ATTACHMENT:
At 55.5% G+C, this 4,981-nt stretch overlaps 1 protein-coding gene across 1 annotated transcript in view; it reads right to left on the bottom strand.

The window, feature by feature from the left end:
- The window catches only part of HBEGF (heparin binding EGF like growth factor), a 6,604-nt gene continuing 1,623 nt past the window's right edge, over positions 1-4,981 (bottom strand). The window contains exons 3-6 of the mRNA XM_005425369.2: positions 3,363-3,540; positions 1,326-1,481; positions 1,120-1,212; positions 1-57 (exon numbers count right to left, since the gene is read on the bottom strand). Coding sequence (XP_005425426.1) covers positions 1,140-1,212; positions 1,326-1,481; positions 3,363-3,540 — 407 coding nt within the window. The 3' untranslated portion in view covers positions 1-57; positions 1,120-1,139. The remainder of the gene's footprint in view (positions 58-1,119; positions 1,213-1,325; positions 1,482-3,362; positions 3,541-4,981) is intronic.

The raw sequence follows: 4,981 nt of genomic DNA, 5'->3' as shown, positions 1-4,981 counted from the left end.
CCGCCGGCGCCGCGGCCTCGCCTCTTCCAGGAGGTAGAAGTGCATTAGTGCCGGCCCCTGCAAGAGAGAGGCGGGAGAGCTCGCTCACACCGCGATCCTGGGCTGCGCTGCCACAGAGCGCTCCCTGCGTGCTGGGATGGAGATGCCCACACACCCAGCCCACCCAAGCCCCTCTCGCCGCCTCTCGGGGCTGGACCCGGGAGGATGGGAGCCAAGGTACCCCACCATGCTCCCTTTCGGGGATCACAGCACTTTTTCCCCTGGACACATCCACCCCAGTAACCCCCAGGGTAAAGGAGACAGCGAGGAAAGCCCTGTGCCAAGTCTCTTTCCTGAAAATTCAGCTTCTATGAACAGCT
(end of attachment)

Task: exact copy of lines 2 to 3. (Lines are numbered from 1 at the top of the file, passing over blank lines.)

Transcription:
The window, feature by feature from the left end:
- The window catches only part of HBEGF (heparin binding EGF like growth factor), a 6,604-nt gene continuing 1,623 nt past the window's right edge, over positions 1-4,981 (bottom strand). The window contains exons 3-6 of the mRNA XM_005425369.2: positions 3,363-3,540; positions 1,326-1,481; positions 1,120-1,212; positions 1-57 (exon numbers count right to left, since the gene is read on the bottom strand). Coding sequence (XP_005425426.1) covers positions 1,140-1,212; positions 1,326-1,481; positions 3,363-3,540 — 407 coding nt within the window. The 3' untranslated portion in view covers positions 1-57; positions 1,120-1,139. The remainder of the gene's footprint in view (positions 58-1,119; positions 1,213-1,325; positions 1,482-3,362; positions 3,541-4,981) is intronic.